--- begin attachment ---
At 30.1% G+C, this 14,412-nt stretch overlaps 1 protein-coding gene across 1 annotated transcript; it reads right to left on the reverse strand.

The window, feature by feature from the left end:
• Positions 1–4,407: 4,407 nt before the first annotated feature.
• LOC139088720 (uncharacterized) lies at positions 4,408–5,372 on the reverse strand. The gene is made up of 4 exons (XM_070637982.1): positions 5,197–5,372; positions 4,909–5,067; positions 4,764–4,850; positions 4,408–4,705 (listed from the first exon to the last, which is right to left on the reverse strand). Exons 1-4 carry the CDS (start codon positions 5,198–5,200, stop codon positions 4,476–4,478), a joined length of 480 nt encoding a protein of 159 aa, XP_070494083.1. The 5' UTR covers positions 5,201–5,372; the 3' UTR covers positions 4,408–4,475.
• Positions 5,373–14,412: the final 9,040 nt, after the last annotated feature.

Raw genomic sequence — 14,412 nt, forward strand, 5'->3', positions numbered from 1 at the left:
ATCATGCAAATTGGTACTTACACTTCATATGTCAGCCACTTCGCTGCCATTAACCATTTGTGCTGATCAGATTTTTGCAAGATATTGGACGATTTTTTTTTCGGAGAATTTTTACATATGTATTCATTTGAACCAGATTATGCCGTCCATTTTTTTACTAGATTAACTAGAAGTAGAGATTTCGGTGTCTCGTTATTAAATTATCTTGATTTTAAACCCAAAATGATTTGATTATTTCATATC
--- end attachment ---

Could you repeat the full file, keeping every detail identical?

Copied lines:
At 30.1% G+C, this 14,412-nt stretch overlaps 1 protein-coding gene across 1 annotated transcript; it reads right to left on the reverse strand.

The window, feature by feature from the left end:
• Positions 1–4,407: 4,407 nt before the first annotated feature.
• LOC139088720 (uncharacterized) lies at positions 4,408–5,372 on the reverse strand. The gene is made up of 4 exons (XM_070637982.1): positions 5,197–5,372; positions 4,909–5,067; positions 4,764–4,850; positions 4,408–4,705 (listed from the first exon to the last, which is right to left on the reverse strand). Exons 1-4 carry the CDS (start codon positions 5,198–5,200, stop codon positions 4,476–4,478), a joined length of 480 nt encoding a protein of 159 aa, XP_070494083.1. The 5' UTR covers positions 5,201–5,372; the 3' UTR covers positions 4,408–4,475.
• Positions 5,373–14,412: the final 9,040 nt, after the last annotated feature.

Raw genomic sequence — 14,412 nt, forward strand, 5'->3', positions numbered from 1 at the left:
ATCATGCAAATTGGTACTTACACTTCATATGTCAGCCACTTCGCTGCCATTAACCATTTGTGCTGATCAGATTTTTGCAAGATATTGGACGATTTTTTTTTCGGAGAATTTTTACATATGTATTCATTTGAACCAGATTATGCCGTCCATTTTTTTACTAGATTAACTAGAAGTAGAGATTTCGGTGTCTCGTTATTAAATTATCTTGATTTTAAACCCAAAATGATTTGATTATTTCATATC